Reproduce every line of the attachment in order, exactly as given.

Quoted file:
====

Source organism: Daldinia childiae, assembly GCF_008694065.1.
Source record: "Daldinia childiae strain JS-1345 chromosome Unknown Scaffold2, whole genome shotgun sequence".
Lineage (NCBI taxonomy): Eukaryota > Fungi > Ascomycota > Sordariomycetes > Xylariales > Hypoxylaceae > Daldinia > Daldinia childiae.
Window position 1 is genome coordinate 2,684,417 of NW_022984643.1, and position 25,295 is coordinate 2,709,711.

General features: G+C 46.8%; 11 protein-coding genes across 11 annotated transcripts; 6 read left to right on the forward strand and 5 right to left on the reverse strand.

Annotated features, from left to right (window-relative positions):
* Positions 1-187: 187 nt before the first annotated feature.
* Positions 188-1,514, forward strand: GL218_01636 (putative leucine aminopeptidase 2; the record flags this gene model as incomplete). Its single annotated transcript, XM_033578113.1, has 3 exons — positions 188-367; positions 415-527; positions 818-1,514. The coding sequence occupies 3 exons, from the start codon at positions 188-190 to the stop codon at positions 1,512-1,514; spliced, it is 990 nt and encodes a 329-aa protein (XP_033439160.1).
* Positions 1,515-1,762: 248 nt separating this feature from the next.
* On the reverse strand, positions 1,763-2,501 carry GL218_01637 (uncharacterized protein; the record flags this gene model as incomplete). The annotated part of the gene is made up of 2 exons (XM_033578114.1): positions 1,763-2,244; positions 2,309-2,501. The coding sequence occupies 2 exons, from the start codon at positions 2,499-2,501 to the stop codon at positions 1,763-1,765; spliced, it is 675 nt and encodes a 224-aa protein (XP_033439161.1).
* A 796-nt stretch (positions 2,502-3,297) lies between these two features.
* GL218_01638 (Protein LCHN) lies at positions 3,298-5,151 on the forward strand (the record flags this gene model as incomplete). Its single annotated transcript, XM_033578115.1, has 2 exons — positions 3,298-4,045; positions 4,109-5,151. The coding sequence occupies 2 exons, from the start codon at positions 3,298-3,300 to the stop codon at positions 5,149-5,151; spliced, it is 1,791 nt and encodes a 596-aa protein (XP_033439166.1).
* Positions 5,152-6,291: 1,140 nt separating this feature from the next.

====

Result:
Source organism: Daldinia childiae, assembly GCF_008694065.1.
Source record: "Daldinia childiae strain JS-1345 chromosome Unknown Scaffold2, whole genome shotgun sequence".
Lineage (NCBI taxonomy): Eukaryota > Fungi > Ascomycota > Sordariomycetes > Xylariales > Hypoxylaceae > Daldinia > Daldinia childiae.
Window position 1 is genome coordinate 2,684,417 of NW_022984643.1, and position 25,295 is coordinate 2,709,711.

General features: G+C 46.8%; 11 protein-coding genes across 11 annotated transcripts; 6 read left to right on the forward strand and 5 right to left on the reverse strand.

Annotated features, from left to right (window-relative positions):
* Positions 1-187: 187 nt before the first annotated feature.
* Positions 188-1,514, forward strand: GL218_01636 (putative leucine aminopeptidase 2; the record flags this gene model as incomplete). Its single annotated transcript, XM_033578113.1, has 3 exons — positions 188-367; positions 415-527; positions 818-1,514. The coding sequence occupies 3 exons, from the start codon at positions 188-190 to the stop codon at positions 1,512-1,514; spliced, it is 990 nt and encodes a 329-aa protein (XP_033439160.1).
* Positions 1,515-1,762: 248 nt separating this feature from the next.
* On the reverse strand, positions 1,763-2,501 carry GL218_01637 (uncharacterized protein; the record flags this gene model as incomplete). The annotated part of the gene is made up of 2 exons (XM_033578114.1): positions 1,763-2,244; positions 2,309-2,501. The coding sequence occupies 2 exons, from the start codon at positions 2,499-2,501 to the stop codon at positions 1,763-1,765; spliced, it is 675 nt and encodes a 224-aa protein (XP_033439161.1).
* A 796-nt stretch (positions 2,502-3,297) lies between these two features.
* GL218_01638 (Protein LCHN) lies at positions 3,298-5,151 on the forward strand (the record flags this gene model as incomplete). Its single annotated transcript, XM_033578115.1, has 2 exons — positions 3,298-4,045; positions 4,109-5,151. The coding sequence occupies 2 exons, from the start codon at positions 3,298-3,300 to the stop codon at positions 5,149-5,151; spliced, it is 1,791 nt and encodes a 596-aa protein (XP_033439166.1).
* Positions 5,152-6,291: 1,140 nt separating this feature from the next.